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We want to travel to Japan with our 4-month old baby who is exclusively on expressed breast milk. This means that while feeding and changing diapers in public is not an issue, we will need access to a nursing room every 3 hours or so to express milk.

My online research seems to indicate that it is absolutely no problem to find nursing rooms in big cities, where almost every shopping centre or departmental store has them. However, we would like to travel around Tohoku and are considering destinations in smaller cities, rural places or in historic parts of cities without shopping centres.

So the question is: How easy is it to find nursing rooms in Japan, especially outside the big cities? How do we go about finding out beforehand whether there are any available at a specific place? Is this even feasible at all?

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We are back from our trip and we managed to get around without too much trouble, but with a lot of planning involved.

First off: It is really not an issue in airports, big city centres etc. Shopping malls and airports often have very nice spacious nursing rooms. We still did plan in advance and checked online where exactly they were located so that we didn't have to spend a lot of time looking around for them. Something to note is that compared to what we are used to, some nursing rooms come with little privacy (no individual cubicles), so if that's an issue for you, you might want to pack a nursing cover. Power plugs are often not available, so we had to make sure the battery was fully charged overnight.

As for smaller cities and out-of-the-way destinations it really is quite tricky. We had to choose some of our destinations purely based on whether there was a nursing room available or not. For instance, we had to give Yamadera a miss because we couldn't find out whether there'd be a nursing room available.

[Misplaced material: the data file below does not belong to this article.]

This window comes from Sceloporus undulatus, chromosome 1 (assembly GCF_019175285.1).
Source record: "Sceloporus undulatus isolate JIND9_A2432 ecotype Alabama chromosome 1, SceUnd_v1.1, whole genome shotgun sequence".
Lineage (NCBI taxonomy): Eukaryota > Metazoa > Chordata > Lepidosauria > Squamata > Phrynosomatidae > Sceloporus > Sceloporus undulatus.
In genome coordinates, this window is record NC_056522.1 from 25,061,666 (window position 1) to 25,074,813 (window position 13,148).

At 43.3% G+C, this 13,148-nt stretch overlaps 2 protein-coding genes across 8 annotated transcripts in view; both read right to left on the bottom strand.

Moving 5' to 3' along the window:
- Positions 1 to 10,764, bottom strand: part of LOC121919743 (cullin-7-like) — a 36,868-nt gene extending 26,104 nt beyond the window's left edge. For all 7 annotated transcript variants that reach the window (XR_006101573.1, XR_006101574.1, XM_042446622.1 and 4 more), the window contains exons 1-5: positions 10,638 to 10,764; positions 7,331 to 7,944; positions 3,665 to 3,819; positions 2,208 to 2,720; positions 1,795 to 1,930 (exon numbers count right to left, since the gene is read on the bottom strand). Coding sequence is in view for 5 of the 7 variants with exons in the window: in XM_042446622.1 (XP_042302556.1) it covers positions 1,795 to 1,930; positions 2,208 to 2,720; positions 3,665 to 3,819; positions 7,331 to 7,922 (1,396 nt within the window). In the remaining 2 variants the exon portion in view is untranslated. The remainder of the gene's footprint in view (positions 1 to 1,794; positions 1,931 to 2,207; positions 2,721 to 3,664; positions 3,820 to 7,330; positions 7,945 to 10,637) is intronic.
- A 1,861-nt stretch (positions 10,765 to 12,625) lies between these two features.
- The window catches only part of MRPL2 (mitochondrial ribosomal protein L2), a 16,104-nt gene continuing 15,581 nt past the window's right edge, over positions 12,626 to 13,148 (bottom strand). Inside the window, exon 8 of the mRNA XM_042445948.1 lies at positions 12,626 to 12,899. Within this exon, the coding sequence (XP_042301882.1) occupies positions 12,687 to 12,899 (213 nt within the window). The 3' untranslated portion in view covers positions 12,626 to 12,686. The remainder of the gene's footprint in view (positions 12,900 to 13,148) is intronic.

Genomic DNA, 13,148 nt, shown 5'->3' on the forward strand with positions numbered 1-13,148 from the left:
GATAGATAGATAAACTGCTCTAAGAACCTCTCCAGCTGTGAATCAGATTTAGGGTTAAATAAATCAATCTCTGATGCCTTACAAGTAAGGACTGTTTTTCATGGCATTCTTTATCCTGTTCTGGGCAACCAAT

Here are the tools and methods that helped us:

  • https://mamamap.jp/ This website really was the best resource for us. It's a directory with changing and nursing rooms in Japan. It's all in Japanese, but it works reasonably well with google translate. Note that not all of the entries are very accurate or up to date, so it's best to stick to those with pictures and some comments. Mamamap.jp
  • Google maps can be quite useful as well. We noticed that in Japan a lot of shopping malls are mapped even with floor maps, so if you're not sure whether there's a nursing room in one of the shopping centres, this can be a way to find out. Example of Google Map floor plan
  • JR stations maps. We travelled mostly on JR East, which has station maps of a lot of stations. That was really useful, however, it's important to check whether the changing room is inside or outside the paid area. A quick search shows that these maps are also available at least for some stations for some of the other companies. Example of JR East station map
  • In some cases, we couldn't find any information through these methods. We then either checked the website of the destination or in one case e-mailed the local tourist office in Hirosaki which then directed us to a nice nursing room at the town hall.

Some other side notes on logistics: For storing the milk we brought ice packs. We found that most hotels we stayed at didn't have freezer compartments in the room, however, they were always happy to keep our ice packs in their freezer overnight. Washing bottles can be a hassle in the tiny bathrooms.

Overall, if you want to travel to Japan while expressing milk, it is definitely possible, just be prepared to put in a lot of preparation and planning. Or just stick to the cities.

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    May I'm allowed to ask why those special rooms are even required? Is it prohibited in Japan to breast feed in public or is it just a personal preference? – undefined Apr 2 at 11:27
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    @undefined "expressing" milk isn't breast feeding, it's pumping it into bottles/plastic bags to be stored and feed to the infant later. It's a [bit|somewhat|considerably] more awkward than simply directly feeding the child, and may well get you even more odd looks than nursing, and is potentially more difficult to do while covered for modesty. Disclaimers: I'm male. Our 3 children were nursed but are in their 20s now. My wife only pumped at home or work. – FreeMan Apr 2 at 12:04
  • @FreeMan oh thank you for the explanation, I didn't know the difference in the wording. So I guess it is more like a personal preference then – undefined Apr 2 at 12:09

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